[weakSelf reloadData];
                                                  }];

    [[LocationManager sharedManager] startMonitoringLocationChanges];
}

- (void)viewDidLayoutSubviews
{
    // Need to adjust the shadow path when the views bounds change
    self.shadowContainerView.layer.shadowPath = [[UIBezierPath bezierPathWithRoundedRect:self.shadowContainerView.bounds cornerRadius:6.0f] CGPath];
}

- (void)didReceiveMemoryWarning
{
    [super didReceiveMemoryWarning];
}

- (void)dealloc
{
    [[NSNotificationCenter defaultCenter] removeObserver:self];
    [[LocationManager sharedManager] stopMonitoringLocationChanges];
}

#pragma mark - Private

- (void)setupViews
{
    self.observationContainerView.clipsToBounds = YES;
    self.observationContainerView.layer.cornerRadius = 6.0f;
    self.observationContainerView.layer.borderColor = [[UIColor whiteColor] CGColor];
    self.observationContainerView.layer.borderWidth  = 3.0f;

    self.shadowContainerView.backgroundColor = [UIColor clearColor];
    self.shadowContainerView.layer.shadowColor = [[UIColor blackColor] CGColor];
    self.shadowContainerView.layer.shadowOffset = CGSizeZero;
    self.shadowContainerView.layer.shadowOpacity = 0.65f;
    self.shadowContainerView.layer.shadowRadius = 4.0f;
    self.shadowContainerView.hidden = YES;    
}

- (void)updateUIWithObservation:(Observation *)observation
{
    if (observation)
    {
        self.shadowContainerView.hidden = NO;

        [self.currentConditionImageView setImageWithURL:[NSURL URLWithString:observation.iconUrl]];
        [self.weatherUndergroundImageView setImageWithURL:[NSURL URLWithString:observation.weatherUndergroundImageInfo[@"url"]]];

        self.locationLabel.text = observation.location[@"full"];
        self.currentTemperatureLabel.text = observation.temperatureDescription;
        self.feelsLikeTemperatureLabel.text = [@"Feels like " stringByAppendingString:observation.feelsLikeTemperatureDescription];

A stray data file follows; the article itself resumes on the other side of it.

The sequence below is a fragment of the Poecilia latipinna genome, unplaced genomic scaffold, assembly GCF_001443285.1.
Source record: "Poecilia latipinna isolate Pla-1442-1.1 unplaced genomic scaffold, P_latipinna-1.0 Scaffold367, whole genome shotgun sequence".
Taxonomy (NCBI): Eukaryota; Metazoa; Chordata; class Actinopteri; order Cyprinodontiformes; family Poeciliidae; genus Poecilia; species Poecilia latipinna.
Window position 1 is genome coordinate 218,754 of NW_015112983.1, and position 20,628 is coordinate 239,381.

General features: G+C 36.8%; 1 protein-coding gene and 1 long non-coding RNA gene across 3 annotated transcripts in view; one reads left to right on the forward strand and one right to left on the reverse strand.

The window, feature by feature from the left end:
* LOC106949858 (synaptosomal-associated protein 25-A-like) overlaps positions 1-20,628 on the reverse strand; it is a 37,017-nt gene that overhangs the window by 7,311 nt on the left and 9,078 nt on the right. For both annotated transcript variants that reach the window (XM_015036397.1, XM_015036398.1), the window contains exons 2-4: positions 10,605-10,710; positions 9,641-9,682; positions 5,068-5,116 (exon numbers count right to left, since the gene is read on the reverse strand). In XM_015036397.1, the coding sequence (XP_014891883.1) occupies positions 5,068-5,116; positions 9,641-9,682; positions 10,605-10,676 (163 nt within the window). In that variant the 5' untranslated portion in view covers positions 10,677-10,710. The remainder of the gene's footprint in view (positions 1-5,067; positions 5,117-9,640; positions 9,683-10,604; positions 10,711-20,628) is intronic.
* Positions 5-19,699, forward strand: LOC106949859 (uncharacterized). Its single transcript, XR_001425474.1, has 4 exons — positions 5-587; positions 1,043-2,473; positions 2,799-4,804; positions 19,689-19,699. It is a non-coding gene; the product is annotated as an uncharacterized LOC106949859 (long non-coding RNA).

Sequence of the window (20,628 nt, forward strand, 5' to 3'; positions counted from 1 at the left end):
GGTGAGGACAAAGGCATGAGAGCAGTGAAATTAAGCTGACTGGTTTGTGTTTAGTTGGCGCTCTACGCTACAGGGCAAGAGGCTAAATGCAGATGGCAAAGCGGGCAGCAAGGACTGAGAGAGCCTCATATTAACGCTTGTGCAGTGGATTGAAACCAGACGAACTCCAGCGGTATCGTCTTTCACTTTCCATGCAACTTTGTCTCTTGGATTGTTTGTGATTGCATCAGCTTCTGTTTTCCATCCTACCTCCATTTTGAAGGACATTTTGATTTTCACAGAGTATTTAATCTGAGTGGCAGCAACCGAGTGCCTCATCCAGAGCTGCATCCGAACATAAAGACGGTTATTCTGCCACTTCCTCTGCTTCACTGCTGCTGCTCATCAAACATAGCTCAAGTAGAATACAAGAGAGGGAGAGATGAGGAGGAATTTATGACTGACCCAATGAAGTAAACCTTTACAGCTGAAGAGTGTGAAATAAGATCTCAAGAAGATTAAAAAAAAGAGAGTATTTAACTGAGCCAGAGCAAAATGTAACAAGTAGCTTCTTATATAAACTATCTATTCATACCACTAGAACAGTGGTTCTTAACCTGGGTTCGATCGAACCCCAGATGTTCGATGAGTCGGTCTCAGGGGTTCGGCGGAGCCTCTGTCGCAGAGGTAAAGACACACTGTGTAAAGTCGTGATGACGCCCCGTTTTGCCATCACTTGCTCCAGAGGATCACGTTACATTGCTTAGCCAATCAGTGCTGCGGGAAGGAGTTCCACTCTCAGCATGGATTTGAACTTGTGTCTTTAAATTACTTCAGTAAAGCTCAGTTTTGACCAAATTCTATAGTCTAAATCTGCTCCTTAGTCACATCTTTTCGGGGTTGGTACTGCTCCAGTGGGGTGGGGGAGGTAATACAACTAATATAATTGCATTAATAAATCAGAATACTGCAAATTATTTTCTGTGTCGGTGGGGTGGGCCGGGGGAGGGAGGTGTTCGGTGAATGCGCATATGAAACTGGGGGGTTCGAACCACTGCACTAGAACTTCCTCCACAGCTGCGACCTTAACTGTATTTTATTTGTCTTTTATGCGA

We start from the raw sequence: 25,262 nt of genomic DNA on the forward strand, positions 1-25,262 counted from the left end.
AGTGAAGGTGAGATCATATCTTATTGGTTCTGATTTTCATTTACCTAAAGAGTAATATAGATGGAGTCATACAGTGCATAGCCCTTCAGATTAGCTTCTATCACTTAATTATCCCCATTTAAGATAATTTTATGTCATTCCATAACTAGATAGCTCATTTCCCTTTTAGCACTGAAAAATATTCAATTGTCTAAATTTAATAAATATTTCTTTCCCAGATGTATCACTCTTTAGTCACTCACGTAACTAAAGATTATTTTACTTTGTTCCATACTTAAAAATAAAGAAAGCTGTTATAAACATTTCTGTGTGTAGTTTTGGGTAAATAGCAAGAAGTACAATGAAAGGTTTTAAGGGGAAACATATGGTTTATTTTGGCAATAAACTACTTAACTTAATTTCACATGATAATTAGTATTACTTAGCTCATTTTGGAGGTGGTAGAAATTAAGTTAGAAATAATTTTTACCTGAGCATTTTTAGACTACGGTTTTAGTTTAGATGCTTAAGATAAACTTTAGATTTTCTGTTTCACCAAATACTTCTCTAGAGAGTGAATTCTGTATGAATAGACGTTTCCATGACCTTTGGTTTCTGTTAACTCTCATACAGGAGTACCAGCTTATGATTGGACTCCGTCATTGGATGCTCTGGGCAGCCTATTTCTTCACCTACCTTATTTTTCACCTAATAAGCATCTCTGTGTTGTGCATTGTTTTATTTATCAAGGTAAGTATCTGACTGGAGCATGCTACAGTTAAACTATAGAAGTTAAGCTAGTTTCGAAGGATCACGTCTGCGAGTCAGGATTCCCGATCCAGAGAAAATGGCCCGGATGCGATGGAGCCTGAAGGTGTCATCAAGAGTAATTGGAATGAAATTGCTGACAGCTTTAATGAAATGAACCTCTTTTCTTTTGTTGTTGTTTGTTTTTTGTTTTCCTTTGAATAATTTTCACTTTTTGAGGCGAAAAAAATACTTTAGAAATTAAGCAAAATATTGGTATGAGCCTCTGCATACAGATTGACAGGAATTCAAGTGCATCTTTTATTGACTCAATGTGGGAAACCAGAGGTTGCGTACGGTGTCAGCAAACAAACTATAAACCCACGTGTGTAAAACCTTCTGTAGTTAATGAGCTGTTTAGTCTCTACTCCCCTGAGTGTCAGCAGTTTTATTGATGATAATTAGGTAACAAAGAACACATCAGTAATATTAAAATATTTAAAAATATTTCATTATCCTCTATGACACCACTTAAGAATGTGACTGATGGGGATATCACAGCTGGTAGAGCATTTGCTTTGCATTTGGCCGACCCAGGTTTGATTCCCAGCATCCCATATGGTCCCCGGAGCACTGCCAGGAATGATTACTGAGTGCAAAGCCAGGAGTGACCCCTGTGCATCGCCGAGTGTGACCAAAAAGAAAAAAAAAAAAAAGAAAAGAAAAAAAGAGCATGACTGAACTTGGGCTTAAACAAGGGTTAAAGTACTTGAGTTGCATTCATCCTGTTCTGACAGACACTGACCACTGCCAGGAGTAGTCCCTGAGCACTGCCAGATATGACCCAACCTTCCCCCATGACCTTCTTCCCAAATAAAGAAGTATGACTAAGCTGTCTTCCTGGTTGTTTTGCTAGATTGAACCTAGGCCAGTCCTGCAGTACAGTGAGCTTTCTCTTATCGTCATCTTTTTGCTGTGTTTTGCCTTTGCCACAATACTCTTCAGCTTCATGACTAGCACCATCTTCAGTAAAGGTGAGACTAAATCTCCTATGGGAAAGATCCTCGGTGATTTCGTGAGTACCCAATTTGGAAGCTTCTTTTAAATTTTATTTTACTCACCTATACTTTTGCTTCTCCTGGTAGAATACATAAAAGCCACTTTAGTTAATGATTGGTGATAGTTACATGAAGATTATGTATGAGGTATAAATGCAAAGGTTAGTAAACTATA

self.weatherDescriptionLabel.text = observation.weatherDescription;
        self.windDescriptionLabel.text = observation.windDescription;
        self.humidityLabel.text = observation.relativeHumidity;
        self.dewpointLabel.text = observation.dewpointDescription;
        self.lastUpdatedLabel.text = observation.timeString;
    }
    else
    {
        self.shadowContainerView.hidden = YES;
    }
}

- (void)reloadData
{
    WeatherClient *client = [WeatherClient sharedClient];
    CLLocation *location = [[LocationManager sharedManager] currentLocation];

    [SVProgressHUD showWithMaskType:SVProgressHUDMaskTypeGradient];

    __weak ViewController *weakSelf = self;
    [client getCurrentWeatherObservationForLocation:location completion:^(Observation *observation, NSError *error) {
        if (error)
        {
            NSLog(@"Web Service Error: %@", [error description]);
        }
        else
        {
            [weakSelf updateUIWithObservation:observation];
        }

        [SVProgressHUD dismiss];
    }];
}

#pragma mark - Actions

- (IBAction)refresh:(id)sender
{
    [self reloadData];
}

@end
  • This is the final implementation for ViewController.m. We added setupViews which we call from viewDidLoad , this is where we add a shadow to the shadowView and round the corners of the observationContainerView. We also set the initial hidden state that hides the content if we don’t have any weather data. Additionally, in viewDidLoad we will set ourselves as a listener to the locationManger’s location change notification (we add a block that calls reloadData).
  • We also added an implementation for viewDidLayoutSubviews which is where we set the shadowPath for the shadowView.